Once in a while the Merriam-Webster Word of the Day email comes up with something surprising. Today the "word" was "Job's comforter." The term describes "a person who discourages or depresses while seemingly giving comfort and consolation." The MW people offer this example to illustrate: "Danny, a reliable Job's comforter, assured Shane that the girl who'd broken his heart had always been out of his league."
Unlike some words that elude all attempts to pinpoint their origins, this one is easy. It comes from the Book of Job in the Christian Old Testament (and probably elsewhere also). If you don't know the story of Job (pronounced "JOHB" by the way, not "JAHB"), Job was a "righteous" man who also happened to blessed with wealth and sons and daughters (somehow the wife gets left out of this equation). God asks Satan his opinion of Job (I guess they were having a drink together and the subject came up), and Satan says Job is only pious because he has it so good. Oh, yeah?, says God, a little miffed. Yeah, says Satan, and I can prove it. Let me kill his kids and take away all his wealth and afflict him with boils and see if he still loves you then. God ponders this, shrugs, and says, why not? Give it your best shot. (I am, disclaimer here, re-imagining the tale somewhat.)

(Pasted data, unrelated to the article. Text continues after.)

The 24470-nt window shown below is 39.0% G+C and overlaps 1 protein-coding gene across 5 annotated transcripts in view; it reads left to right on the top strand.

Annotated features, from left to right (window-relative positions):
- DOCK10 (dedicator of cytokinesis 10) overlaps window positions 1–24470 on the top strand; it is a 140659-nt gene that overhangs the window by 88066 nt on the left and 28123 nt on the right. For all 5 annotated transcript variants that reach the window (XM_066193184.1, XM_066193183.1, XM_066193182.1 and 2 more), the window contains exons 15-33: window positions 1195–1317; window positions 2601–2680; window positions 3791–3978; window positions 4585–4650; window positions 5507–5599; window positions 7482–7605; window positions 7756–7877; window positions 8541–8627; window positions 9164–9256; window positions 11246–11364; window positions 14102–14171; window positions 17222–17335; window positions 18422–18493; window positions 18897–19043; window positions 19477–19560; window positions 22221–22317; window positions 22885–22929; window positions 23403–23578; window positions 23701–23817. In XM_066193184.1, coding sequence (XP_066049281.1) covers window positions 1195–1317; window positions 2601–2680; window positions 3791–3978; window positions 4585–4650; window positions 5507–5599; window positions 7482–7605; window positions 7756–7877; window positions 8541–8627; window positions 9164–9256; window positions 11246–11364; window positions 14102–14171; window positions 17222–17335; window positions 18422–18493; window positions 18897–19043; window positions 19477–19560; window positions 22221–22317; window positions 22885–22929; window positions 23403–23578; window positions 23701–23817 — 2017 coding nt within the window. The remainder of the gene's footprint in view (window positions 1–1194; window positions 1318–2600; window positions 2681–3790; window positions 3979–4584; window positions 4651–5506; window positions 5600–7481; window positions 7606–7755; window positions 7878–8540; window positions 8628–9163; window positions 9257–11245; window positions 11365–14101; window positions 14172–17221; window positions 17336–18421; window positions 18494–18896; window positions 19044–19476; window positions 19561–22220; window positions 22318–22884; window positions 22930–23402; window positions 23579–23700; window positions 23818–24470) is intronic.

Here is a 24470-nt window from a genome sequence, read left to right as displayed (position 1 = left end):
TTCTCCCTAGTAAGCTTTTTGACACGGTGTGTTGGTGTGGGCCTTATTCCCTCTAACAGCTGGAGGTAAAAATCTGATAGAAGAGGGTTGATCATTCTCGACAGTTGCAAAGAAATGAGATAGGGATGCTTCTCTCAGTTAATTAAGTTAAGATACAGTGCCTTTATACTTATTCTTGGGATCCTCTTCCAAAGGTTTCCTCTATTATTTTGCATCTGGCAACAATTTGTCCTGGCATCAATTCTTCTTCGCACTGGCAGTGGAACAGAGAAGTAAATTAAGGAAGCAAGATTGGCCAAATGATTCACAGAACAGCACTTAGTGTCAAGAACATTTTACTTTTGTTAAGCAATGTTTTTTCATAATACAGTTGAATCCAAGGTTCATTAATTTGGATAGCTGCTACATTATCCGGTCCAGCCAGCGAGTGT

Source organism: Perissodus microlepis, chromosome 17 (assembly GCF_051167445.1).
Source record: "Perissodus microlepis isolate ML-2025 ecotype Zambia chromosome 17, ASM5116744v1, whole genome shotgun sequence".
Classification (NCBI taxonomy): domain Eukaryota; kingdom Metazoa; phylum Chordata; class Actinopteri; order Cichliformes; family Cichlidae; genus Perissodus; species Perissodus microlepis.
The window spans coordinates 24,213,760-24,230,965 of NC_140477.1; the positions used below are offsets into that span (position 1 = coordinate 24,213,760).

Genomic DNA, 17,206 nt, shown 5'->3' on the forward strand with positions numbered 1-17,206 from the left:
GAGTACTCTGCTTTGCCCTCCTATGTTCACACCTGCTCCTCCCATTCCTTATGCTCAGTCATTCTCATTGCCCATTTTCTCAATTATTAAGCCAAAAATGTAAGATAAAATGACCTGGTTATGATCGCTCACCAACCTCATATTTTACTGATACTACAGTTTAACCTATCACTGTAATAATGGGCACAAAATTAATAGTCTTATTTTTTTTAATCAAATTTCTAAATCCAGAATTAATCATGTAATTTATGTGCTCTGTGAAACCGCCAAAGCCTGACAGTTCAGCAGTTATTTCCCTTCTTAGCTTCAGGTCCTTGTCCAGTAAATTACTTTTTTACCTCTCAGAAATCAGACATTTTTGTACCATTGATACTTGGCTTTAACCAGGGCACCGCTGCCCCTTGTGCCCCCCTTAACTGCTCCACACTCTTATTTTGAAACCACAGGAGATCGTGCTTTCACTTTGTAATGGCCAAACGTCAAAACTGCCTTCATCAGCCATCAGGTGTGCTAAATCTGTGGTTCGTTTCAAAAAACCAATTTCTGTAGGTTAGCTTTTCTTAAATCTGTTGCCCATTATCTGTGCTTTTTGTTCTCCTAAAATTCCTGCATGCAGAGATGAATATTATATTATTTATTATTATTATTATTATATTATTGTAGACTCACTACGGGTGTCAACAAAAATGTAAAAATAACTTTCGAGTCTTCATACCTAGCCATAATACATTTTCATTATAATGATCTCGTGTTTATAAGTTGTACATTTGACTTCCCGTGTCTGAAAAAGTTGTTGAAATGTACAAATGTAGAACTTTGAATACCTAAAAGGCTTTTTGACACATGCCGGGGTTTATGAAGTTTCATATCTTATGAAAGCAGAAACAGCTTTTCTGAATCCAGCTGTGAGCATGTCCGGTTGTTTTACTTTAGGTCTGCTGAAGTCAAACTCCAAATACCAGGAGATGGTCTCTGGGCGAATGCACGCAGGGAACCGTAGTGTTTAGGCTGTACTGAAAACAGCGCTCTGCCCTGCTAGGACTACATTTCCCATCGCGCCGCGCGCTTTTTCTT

So Satan takes away Job's wealth, kills his kids, afflicts him with boils, AND, cleverest of all, leaves the wife behind to give Job grief about all of these things. Not surprisingly, Job starts to call God bad names and wishes he, Job that is, had never been born. That's when his three "friends" -- Eliphaz the Temanite, Bildad the Shuhite, and Zophar the Naamathite -- show up to make him feel better. One tells Job that his kids died because they were sinful and he should just shut up and take it like a man. Another thinks Job did something wrong or was simply stupid. The third tells Job he whines and wails and talks too much, so basically more "shut up and take it" advice. Job tells them to take their "comfort" and ride back out on the camel they came in on. He then tells God that he was crazy to presume he could figure out God's reasons for doing anything and should have just gone with the flow and then, one burnt offering later, he gets his wealth, health, and family back. Voila!
This is the point where the moral of the story usually comes in. The way I see it, it is either "don't fight the law because the law wins" or "burning the chicken on the barbecue might not be a bad thing" or "if you see God and Satan having a drink together and they happen to glance your way, grab your ankles and..." Well. You know the rest.
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